Hillary Clinton is making a case for American exceptionalism. “The United States is an exceptional nation,” she said on Wednesday at the American Legion’s national convention in Cincinnati. “It’s not just that we have the greatest military, or that our economy is larger than any on Earth, it’s also the strength of our values.” Clinton added: “Our power comes with a responsibility to lead.”
The Democratic presidential nominee believes talking up her commitment to American engagement abroad will help her secure the White House. Focusing on foreign policy allows Clinton to showcase her experience as a former secretary of state and emphasize how high the stakes are in the election. Elect Trump, her campaign argues, and America hands over its nuclear codes to a man with poor judgement and a history of erratic behavior. Yet what is most remarkable about Clinton’s embrace of American exceptionalism is how it highlights the inverted politics of foreign policy in the 2016 presidential race.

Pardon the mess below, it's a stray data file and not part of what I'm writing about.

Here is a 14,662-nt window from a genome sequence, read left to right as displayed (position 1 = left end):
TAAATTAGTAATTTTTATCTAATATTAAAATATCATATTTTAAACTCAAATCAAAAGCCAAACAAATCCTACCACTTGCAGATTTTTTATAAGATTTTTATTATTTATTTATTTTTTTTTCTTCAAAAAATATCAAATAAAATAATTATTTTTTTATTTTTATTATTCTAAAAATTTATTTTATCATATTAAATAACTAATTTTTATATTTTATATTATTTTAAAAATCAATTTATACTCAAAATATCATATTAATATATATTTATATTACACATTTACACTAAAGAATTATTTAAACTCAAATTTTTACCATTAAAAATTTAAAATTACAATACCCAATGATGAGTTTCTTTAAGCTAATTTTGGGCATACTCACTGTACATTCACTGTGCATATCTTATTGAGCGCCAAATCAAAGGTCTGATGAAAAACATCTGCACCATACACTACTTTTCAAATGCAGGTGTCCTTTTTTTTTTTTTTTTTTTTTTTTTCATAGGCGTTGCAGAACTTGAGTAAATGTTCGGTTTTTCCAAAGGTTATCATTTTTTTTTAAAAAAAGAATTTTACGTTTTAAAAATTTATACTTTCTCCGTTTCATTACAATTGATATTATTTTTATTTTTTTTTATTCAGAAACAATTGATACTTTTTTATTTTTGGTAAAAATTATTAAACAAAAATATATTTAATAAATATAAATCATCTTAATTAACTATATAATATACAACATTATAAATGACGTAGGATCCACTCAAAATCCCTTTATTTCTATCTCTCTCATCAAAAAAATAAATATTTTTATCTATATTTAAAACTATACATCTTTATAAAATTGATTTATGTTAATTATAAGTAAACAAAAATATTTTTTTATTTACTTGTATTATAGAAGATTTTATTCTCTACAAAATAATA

Republicans and Democrats have championed American exceptionalism—the concept that the United States is uniquely qualified to act as a world leader. But the GOP has more forcefully made that case, often framed as a moral imperative, in recent years. The 2012 Republican Party platform outlined a commitment to “American exceptionalism,” defining it as “the conviction that our country holds a unique place and role in human history.” Now, however, Clinton is going out of her way to embrace the idea of American exceptionalism, while Trump has disavowed it. “I don’t like the term, I’ll be honest with you,” Trump once said. “I don’t think it’s a very nice term, we’re exceptional, you’re not … I never liked the term.”